by: Chris Goldsbury
Have you ever been through a meeting where the purpose was unclear, the background was misty, the discussion drifted in confusion, none of the attendees were introduced and one week later a follow-up meeting was scheduled only to repeat the same listless course of direction? “Let’s table this discussion and come back to it next week after we’ve had time to think about it,” the facilitator states emphatically. But when you return the next week everyone has forgotten the topic and since no notes were sent out it becomes a game of he-said-she-said as to what really transpired. The team leaves each subsequent meeting more confused, and lost than the last. Eventually people stop attending, and whatever effort, project or issue was supposed to be addressed is escalated.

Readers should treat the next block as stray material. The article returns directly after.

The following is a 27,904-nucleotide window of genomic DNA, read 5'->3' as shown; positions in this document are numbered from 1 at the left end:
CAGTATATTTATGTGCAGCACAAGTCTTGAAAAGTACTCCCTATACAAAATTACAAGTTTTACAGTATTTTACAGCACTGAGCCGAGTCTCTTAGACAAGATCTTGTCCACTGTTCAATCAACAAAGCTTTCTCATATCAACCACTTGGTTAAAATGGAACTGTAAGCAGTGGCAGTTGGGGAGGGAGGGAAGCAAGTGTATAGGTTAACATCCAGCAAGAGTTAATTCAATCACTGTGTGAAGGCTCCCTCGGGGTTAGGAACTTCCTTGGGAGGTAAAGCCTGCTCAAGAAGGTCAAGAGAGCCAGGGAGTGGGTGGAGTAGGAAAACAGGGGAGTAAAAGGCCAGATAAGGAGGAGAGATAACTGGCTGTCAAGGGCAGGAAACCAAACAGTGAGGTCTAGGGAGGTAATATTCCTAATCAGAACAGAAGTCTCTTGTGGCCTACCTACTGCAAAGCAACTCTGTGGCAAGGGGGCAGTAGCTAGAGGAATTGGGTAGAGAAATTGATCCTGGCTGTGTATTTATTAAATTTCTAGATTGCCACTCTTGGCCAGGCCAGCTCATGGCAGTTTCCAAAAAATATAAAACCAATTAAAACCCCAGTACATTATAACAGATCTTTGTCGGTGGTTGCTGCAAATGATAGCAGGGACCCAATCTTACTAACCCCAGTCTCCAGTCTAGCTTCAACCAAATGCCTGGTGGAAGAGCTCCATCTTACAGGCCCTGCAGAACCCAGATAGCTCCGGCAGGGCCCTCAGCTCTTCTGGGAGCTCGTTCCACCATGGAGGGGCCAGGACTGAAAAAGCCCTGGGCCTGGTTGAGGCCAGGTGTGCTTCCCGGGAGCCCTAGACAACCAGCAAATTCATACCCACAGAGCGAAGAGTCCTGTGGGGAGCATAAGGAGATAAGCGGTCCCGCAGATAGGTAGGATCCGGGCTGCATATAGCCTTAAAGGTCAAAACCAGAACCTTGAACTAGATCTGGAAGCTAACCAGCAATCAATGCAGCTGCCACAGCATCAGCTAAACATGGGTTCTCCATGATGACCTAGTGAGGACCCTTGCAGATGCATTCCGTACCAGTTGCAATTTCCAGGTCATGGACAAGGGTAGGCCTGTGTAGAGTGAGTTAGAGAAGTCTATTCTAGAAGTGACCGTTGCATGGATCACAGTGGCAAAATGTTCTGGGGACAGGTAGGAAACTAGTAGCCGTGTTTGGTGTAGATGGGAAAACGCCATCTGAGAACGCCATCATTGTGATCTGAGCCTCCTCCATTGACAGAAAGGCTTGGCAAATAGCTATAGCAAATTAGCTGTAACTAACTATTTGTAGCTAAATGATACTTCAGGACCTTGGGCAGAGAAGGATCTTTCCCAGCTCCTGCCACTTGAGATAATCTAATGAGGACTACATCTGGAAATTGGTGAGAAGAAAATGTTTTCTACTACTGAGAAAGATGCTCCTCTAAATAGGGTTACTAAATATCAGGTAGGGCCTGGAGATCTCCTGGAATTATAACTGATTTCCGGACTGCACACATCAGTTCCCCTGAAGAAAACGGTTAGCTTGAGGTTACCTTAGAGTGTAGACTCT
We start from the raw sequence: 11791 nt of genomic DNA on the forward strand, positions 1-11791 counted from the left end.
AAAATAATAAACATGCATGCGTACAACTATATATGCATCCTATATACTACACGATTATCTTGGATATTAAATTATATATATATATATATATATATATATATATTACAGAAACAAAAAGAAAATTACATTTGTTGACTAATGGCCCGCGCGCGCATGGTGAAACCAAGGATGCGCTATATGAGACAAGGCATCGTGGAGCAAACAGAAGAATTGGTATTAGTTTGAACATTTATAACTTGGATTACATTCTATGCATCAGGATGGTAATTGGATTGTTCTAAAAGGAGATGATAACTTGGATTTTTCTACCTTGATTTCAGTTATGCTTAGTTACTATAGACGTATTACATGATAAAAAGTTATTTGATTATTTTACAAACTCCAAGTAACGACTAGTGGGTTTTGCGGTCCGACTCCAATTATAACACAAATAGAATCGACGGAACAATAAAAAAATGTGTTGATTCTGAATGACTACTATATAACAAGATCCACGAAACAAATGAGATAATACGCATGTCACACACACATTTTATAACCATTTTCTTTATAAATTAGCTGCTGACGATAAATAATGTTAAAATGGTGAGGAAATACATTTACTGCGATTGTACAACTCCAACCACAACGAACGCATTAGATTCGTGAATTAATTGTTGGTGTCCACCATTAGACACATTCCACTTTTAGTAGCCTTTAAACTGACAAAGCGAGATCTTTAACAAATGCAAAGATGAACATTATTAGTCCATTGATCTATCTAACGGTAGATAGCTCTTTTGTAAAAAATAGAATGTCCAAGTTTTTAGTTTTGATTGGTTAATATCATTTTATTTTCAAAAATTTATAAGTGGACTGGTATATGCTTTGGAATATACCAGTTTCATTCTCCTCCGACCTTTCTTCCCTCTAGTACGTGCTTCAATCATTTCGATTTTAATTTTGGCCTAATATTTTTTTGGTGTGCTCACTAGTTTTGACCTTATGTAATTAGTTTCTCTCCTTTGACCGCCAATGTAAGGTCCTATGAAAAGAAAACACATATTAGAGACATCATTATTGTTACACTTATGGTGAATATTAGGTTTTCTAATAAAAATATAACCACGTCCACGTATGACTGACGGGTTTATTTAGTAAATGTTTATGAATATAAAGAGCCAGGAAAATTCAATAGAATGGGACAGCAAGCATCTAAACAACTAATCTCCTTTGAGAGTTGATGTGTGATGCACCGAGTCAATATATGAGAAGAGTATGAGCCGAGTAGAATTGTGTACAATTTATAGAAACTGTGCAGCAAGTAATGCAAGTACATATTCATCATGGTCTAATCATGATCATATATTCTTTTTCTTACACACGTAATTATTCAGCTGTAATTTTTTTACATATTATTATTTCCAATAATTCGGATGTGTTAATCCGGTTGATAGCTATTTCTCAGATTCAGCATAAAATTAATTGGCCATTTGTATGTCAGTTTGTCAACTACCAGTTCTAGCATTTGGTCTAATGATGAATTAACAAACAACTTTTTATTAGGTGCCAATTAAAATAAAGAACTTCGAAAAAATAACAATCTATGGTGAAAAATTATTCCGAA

A crisis in project leadership often starts with poor meeting facilitation skills. The meeting is a tool. Used well, any individual, irrespective of role, can orchestrate and lead a group of people toward a goal. Used poorly, the meeting becomes a stage to illustrate why you shouldn’t be leading anything. Tough words? Not as tough as the criticism and rumors that will fly behind your back….but yes, I’m not holding any punches back. Click to continue »